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WASHINGTON DEPARTMENT OF FISH AND WILDLIFE     Print Version
NEWS RELEASE
600 Capitol Way North, Olympia, WA 98501-1091


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August 22, 2000
Contact: Craig Bartlett (360) 902-2259
Jack Smith (360) 249-1222

Workshops planned for volunteers in elk survey

OLYMPIA The Washington Department of Fish and Wildlife (WDFW) will hold a series of workshops this month for volunteers who would like to participate in a survey of the Olympic Peninsula elk herd this fall.

The annual survey, which will be conducted from Sept. 15 through Oct. 8, is designed to provide WDFW wildlife managers with an updated estimate of the herd's size, which has been declining in recent years.

Prospective volunteers should plan to attend one of the preparatory workshops offered by WDFW at the following locations:

  • Clearwater: Scheduled Saturday (Aug. 26) from 9 a.m. to 4 p.m., this workshop will prepare volunteers to use telemetry equipment to locate elk fitted with collars and transmitters. Participants in this survey should be prepared to contribute at least three or four days between Sept. 1 and Oct. 8.

  • Sequim: Volunteers will learn to determine a herd's age and sex composition at a workshop scheduled Aug. 29 from 6:30 p.m. to 8:30 p.m. at Carrie Blake Park.

  • Montesano: This workshop, scheduled Aug. 30 from 6:30 p.m. to 8:30 p.m. at the WDFW regional office, will also focus on determining herd age and sex composition.

For the herd composition surveys, observations of elk made while scouting for hunting trips or while on photographic shoots can contribute to the information base that resource managers will use to rebuild the elk herd.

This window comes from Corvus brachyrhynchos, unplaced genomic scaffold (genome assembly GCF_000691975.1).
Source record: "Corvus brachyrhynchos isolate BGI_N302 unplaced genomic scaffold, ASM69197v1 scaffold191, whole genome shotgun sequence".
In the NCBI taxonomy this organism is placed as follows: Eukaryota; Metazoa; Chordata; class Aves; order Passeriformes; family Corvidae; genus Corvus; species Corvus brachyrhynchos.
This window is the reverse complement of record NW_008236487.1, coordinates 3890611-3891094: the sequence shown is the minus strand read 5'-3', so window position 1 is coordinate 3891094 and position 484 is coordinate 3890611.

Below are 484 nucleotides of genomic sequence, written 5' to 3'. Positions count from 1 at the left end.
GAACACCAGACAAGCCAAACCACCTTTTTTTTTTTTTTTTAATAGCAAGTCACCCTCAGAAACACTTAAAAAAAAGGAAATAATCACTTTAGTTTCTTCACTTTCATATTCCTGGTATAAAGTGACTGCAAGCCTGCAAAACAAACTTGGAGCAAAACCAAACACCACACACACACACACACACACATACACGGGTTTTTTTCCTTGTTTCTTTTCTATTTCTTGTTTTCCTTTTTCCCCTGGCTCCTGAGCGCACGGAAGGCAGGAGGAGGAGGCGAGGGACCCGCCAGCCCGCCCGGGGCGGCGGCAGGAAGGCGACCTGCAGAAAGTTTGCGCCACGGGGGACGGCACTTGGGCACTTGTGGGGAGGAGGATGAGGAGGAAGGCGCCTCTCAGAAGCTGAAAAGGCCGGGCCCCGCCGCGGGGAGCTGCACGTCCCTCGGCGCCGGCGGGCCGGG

Anyone interested in attending one of the workshops and participating in the surveys should call Warren Michaelis (360-249-6523) or Jack Smith (360-249-1222) for more information.

"Last year was the first time we used volunteers to assist with this survey and they made a real contribution," said Smith, regional WDFW wildlife manager. "Our annual surveys are critical to our understanding of what is happening to this herd and we appreciate people's commitment to help out."

Smith said recent surveys have indicated that the Olympic elk herd's population has dropped between 30 percent and 40 percent from 10 years ago, when the herd numbered between 14,000 and 17,000 animals.

"We're working to bring the herd up close to previous levels and this survey is an important indication of how we're doing," Smith said.

The volunteer effort has received financial support from the Rocky Mountain Elk Foundation, Eyes In the Woods, and KBH archers.